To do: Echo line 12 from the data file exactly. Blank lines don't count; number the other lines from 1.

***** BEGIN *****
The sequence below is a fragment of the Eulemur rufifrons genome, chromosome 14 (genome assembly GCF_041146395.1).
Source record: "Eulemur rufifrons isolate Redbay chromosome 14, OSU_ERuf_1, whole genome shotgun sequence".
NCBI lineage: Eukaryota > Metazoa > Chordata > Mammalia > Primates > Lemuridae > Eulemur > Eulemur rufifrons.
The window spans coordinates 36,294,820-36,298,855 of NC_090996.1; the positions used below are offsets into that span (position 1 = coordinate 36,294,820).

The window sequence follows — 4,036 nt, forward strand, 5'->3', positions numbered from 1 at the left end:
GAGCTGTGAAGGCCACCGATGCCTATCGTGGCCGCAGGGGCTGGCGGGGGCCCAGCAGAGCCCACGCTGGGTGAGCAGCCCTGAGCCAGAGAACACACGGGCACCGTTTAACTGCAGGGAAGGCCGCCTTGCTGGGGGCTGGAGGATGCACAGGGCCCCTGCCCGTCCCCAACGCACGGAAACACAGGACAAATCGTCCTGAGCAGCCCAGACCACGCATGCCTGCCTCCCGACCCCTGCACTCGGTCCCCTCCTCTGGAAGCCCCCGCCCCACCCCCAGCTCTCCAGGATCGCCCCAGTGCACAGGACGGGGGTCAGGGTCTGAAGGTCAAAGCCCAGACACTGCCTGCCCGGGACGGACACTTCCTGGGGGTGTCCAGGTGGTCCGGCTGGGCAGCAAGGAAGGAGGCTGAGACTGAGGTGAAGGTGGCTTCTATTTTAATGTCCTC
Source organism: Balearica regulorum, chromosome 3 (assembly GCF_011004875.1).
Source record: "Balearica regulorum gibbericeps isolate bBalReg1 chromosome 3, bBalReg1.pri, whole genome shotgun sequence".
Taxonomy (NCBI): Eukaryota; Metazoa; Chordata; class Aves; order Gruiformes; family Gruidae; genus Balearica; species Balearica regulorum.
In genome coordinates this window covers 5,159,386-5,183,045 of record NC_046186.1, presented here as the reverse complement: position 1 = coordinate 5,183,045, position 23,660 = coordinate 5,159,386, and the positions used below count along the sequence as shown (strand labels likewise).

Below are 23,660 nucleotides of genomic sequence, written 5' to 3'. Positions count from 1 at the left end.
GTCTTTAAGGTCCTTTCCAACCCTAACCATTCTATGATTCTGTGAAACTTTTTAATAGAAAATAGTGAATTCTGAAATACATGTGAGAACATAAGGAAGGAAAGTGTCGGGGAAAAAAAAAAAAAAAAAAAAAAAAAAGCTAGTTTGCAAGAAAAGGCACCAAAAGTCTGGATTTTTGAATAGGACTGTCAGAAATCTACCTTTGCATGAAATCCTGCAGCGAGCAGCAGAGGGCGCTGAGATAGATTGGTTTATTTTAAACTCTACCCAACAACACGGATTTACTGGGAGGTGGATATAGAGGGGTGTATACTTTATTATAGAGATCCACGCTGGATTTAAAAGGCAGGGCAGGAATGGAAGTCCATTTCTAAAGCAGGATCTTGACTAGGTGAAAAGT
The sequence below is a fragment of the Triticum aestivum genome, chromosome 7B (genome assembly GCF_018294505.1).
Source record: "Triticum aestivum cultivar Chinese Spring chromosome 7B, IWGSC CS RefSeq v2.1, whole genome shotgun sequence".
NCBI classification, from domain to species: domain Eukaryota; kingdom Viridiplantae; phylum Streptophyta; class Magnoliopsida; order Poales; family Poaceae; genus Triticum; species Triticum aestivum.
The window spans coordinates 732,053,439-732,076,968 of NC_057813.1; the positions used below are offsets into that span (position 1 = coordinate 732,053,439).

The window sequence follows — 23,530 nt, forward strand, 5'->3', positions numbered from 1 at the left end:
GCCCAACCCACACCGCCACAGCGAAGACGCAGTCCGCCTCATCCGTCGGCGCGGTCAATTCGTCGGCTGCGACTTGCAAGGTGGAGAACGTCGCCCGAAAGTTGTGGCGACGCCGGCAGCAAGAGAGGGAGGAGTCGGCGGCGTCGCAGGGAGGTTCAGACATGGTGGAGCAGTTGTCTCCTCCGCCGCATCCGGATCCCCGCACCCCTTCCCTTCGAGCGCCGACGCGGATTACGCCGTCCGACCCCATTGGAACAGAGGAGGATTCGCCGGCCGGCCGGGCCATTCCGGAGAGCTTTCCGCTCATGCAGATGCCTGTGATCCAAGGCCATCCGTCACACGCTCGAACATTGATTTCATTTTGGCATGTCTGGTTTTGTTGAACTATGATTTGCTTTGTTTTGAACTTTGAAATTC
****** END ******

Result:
GTCTTTAAGGTCCTTTCCAACCCTAACCATTCTATGATTCTGTGAAACTTTTTAATAGAAAATAGTGAATTCTGAAATACATGTGAGAACATAAGGAAGGAAAGTGTCGGGGAAAAAAAAAAAAAAAAAAAAAAAAAAGCTAGTTTGCAAGAAAAGGCACCAAAAGTCTGGATTTTTGAATAGGACTGTCAGAAATCTACCTTTGCATGAAATCCTGCAGCGAGCAGCAGAGGGCGCTGAGATAGATTGGTTTATTTTAAACTCTACCCAACAACACGGATTTACTGGGAGGTGGATATAGAGGGGTGTATACTTTATTATAGAGATCCACGCTGGATTTAAAAGGCAGGGCAGGAATGGAAGTCCATTTCTAAAGCAGGATCTTGACTAGGTGAAAAGT